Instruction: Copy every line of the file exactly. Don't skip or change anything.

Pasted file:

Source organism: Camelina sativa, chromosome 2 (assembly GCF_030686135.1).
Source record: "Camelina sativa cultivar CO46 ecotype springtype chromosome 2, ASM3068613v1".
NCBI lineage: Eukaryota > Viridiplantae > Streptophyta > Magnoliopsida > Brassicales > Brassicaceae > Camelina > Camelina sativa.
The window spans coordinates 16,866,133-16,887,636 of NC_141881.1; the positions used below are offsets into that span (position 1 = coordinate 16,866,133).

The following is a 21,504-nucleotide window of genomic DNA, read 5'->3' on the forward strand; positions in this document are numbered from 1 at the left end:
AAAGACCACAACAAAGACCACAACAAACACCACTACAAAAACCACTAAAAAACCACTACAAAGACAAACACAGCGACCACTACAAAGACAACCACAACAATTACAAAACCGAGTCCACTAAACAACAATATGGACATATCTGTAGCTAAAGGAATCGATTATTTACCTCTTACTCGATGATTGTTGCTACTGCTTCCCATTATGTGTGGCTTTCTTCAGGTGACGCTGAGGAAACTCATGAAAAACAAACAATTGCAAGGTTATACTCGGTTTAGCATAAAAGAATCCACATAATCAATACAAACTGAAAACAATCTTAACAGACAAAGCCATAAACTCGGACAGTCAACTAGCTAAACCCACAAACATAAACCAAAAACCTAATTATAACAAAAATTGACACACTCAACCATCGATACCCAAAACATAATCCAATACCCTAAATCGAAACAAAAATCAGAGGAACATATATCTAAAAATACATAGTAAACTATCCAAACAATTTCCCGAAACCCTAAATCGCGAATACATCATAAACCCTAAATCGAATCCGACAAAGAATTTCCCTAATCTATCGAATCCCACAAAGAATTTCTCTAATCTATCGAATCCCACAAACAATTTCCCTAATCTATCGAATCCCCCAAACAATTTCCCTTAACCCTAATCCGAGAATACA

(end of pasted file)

Source organism: Camelina sativa, chromosome 2 (assembly GCF_030686135.1).
Source record: "Camelina sativa cultivar CO46 ecotype springtype chromosome 2, ASM3068613v1".
NCBI lineage: Eukaryota > Viridiplantae > Streptophyta > Magnoliopsida > Brassicales > Brassicaceae > Camelina > Camelina sativa.
The window spans coordinates 16,866,133-16,887,636 of NC_141881.1; the positions used below are offsets into that span (position 1 = coordinate 16,866,133).

The following is a 21,504-nucleotide window of genomic DNA, read 5'->3' on the forward strand; positions in this document are numbered from 1 at the left end:
AAAGACCACAACAAAGACCACAACAAACACCACTACAAAAACCACTAAAAAACCACTACAAAGACAAACACAGCGACCACTACAAAGACAACCACAACAATTACAAAACCGAGTCCACTAAACAACAATATGGACATATCTGTAGCTAAAGGAATCGATTATTTACCTCTTACTCGATGATTGTTGCTACTGCTTCCCATTATGTGTGGCTTTCTTCAGGTGACGCTGAGGAAACTCATGAAAAACAAACAATTGCAAGGTTATACTCGGTTTAGCATAAAAGAATCCACATAATCAATACAAACTGAAAACAATCTTAACAGACAAAGCCATAAACTCGGACAGTCAACTAGCTAAACCCACAAACATAAACCAAAAACCTAATTATAACAAAAATTGACACACTCAACCATCGATACCCAAAACATAATCCAATACCCTAAATCGAAACAAAAATCAGAGGAACATATATCTAAAAATACATAGTAAACTATCCAAACAATTTCCCGAAACCCTAAATCGCGAATACATCATAAACCCTAAATCGAATCCGACAAAGAATTTCCCTAATCTATCGAATCCCACAAAGAATTTCTCTAATCTATCGAATCCCACAAACAATTTCCCTAATCTATCGAATCCCCCAAACAATTTCCCTTAACCCTAATCCGAGAATACA